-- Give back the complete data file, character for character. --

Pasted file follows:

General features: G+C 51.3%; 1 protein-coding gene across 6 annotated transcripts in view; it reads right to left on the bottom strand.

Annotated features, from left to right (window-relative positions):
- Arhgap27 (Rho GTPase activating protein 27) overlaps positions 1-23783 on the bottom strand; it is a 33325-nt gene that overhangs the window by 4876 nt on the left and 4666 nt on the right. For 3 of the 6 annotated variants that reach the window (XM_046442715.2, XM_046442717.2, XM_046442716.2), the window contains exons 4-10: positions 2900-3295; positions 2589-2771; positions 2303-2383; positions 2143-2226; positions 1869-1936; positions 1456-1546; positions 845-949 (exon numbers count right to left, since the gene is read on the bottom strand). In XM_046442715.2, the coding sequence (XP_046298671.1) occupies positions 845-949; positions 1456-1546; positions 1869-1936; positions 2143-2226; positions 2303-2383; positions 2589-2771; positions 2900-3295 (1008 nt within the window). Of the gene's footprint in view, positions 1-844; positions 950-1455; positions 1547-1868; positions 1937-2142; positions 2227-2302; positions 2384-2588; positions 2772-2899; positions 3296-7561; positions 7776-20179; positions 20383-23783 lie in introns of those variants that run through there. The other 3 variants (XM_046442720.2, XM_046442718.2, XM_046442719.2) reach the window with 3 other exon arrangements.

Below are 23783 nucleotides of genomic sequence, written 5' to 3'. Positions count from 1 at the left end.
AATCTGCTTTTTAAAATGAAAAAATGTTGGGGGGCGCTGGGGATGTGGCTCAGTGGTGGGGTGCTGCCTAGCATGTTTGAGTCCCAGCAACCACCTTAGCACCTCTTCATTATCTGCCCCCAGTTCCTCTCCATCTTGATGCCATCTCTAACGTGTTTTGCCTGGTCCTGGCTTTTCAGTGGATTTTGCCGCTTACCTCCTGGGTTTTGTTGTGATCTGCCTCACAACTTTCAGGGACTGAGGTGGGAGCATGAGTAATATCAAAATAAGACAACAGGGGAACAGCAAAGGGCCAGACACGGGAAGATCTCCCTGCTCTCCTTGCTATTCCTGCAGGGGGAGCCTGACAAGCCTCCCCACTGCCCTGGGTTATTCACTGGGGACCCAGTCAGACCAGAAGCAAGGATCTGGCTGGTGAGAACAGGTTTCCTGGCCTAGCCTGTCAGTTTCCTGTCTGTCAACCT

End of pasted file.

General features: G+C 51.3%; 1 protein-coding gene across 6 annotated transcripts in view; it reads right to left on the bottom strand.

Annotated features, from left to right (window-relative positions):
- Arhgap27 (Rho GTPase activating protein 27) overlaps positions 1-23783 on the bottom strand; it is a 33325-nt gene that overhangs the window by 4876 nt on the left and 4666 nt on the right. For 3 of the 6 annotated variants that reach the window (XM_046442715.2, XM_046442717.2, XM_046442716.2), the window contains exons 4-10: positions 2900-3295; positions 2589-2771; positions 2303-2383; positions 2143-2226; positions 1869-1936; positions 1456-1546; positions 845-949 (exon numbers count right to left, since the gene is read on the bottom strand). In XM_046442715.2, the coding sequence (XP_046298671.1) occupies positions 845-949; positions 1456-1546; positions 1869-1936; positions 2143-2226; positions 2303-2383; positions 2589-2771; positions 2900-3295 (1008 nt within the window). Of the gene's footprint in view, positions 1-844; positions 950-1455; positions 1547-1868; positions 1937-2142; positions 2227-2302; positions 2384-2588; positions 2772-2899; positions 3296-7561; positions 7776-20179; positions 20383-23783 lie in introns of those variants that run through there. The other 3 variants (XM_046442720.2, XM_046442718.2, XM_046442719.2) reach the window with 3 other exon arrangements.

Below are 23783 nucleotides of genomic sequence, written 5' to 3'. Positions count from 1 at the left end.
AATCTGCTTTTTAAAATGAAAAAATGTTGGGGGGCGCTGGGGATGTGGCTCAGTGGTGGGGTGCTGCCTAGCATGTTTGAGTCCCAGCAACCACCTTAGCACCTCTTCATTATCTGCCCCCAGTTCCTCTCCATCTTGATGCCATCTCTAACGTGTTTTGCCTGGTCCTGGCTTTTCAGTGGATTTTGCCGCTTACCTCCTGGGTTTTGTTGTGATCTGCCTCACAACTTTCAGGGACTGAGGTGGGAGCATGAGTAATATCAAAATAAGACAACAGGGGAACAGCAAAGGGCCAGACACGGGAAGATCTCCCTGCTCTCCTTGCTATTCCTGCAGGGGGAGCCTGACAAGCCTCCCCACTGCCCTGGGTTATTCACTGGGGACCCAGTCAGACCAGAAGCAAGGATCTGGCTGGTGAGAACAGGTTTCCTGGCCTAGCCTGTCAGTTTCCTGTCTGTCAACCT